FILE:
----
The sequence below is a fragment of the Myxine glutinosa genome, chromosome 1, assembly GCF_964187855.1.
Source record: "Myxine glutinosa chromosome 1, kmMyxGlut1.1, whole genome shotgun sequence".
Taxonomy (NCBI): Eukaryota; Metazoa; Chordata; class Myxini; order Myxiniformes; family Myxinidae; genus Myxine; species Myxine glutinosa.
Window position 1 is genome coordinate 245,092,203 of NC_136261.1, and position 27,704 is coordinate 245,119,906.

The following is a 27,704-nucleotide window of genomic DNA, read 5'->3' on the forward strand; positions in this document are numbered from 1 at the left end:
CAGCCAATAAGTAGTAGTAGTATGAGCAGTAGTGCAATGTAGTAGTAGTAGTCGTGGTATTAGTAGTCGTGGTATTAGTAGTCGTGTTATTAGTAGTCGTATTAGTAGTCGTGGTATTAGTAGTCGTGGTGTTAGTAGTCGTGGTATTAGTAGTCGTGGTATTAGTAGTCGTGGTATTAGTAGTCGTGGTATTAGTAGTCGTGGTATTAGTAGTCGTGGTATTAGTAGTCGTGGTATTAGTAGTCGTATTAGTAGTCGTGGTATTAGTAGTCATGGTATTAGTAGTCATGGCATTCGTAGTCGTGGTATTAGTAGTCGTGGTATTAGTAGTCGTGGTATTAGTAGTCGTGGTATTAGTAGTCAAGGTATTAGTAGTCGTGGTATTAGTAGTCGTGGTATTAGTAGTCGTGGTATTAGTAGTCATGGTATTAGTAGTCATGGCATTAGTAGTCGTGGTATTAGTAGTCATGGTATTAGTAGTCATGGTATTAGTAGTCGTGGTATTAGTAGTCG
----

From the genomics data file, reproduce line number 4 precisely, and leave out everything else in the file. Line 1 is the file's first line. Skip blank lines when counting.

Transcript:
Window position 1 is genome coordinate 245,092,203 of NC_136261.1, and position 27,704 is coordinate 245,119,906.